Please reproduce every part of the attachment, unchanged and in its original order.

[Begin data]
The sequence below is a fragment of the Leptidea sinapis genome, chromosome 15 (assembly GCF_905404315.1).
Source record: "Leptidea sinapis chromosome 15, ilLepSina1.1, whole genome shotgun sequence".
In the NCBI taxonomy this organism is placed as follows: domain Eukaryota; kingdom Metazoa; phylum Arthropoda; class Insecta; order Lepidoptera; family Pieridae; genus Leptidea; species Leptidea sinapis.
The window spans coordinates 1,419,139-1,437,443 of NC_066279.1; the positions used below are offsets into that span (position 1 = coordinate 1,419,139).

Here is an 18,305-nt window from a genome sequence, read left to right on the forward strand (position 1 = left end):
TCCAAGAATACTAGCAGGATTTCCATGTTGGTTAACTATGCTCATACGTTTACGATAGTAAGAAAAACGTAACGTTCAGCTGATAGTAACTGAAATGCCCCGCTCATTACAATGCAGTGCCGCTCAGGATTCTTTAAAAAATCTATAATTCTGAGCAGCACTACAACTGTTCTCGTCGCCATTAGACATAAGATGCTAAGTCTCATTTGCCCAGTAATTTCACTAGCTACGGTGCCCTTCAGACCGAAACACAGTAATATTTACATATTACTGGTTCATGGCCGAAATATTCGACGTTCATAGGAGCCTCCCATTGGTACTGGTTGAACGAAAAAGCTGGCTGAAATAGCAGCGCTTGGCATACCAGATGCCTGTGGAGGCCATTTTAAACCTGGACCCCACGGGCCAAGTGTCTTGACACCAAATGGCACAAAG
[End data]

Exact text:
The sequence below is a fragment of the Leptidea sinapis genome, chromosome 15 (assembly GCF_905404315.1).
Source record: "Leptidea sinapis chromosome 15, ilLepSina1.1, whole genome shotgun sequence".
In the NCBI taxonomy this organism is placed as follows: domain Eukaryota; kingdom Metazoa; phylum Arthropoda; class Insecta; order Lepidoptera; family Pieridae; genus Leptidea; species Leptidea sinapis.
The window spans coordinates 1,419,139-1,437,443 of NC_066279.1; the positions used below are offsets into that span (position 1 = coordinate 1,419,139).

Here is an 18,305-nt window from a genome sequence, read left to right on the forward strand (position 1 = left end):
TCCAAGAATACTAGCAGGATTTCCATGTTGGTTAACTATGCTCATACGTTTACGATAGTAAGAAAAACGTAACGTTCAGCTGATAGTAACTGAAATGCCCCGCTCATTACAATGCAGTGCCGCTCAGGATTCTTTAAAAAATCTATAATTCTGAGCAGCACTACAACTGTTCTCGTCGCCATTAGACATAAGATGCTAAGTCTCATTTGCCCAGTAATTTCACTAGCTACGGTGCCCTTCAGACCGAAACACAGTAATATTTACATATTACTGGTTCATGGCCGAAATATTCGACGTTCATAGGAGCCTCCCATTGGTACTGGTTGAACGAAAAAGCTGGCTGAAATAGCAGCGCTTGGCATACCAGATGCCTGTGGAGGCCATTTTAAACCTGGACCCCACGGGCCAAGTGTCTTGACACCAAATGGCACAAAG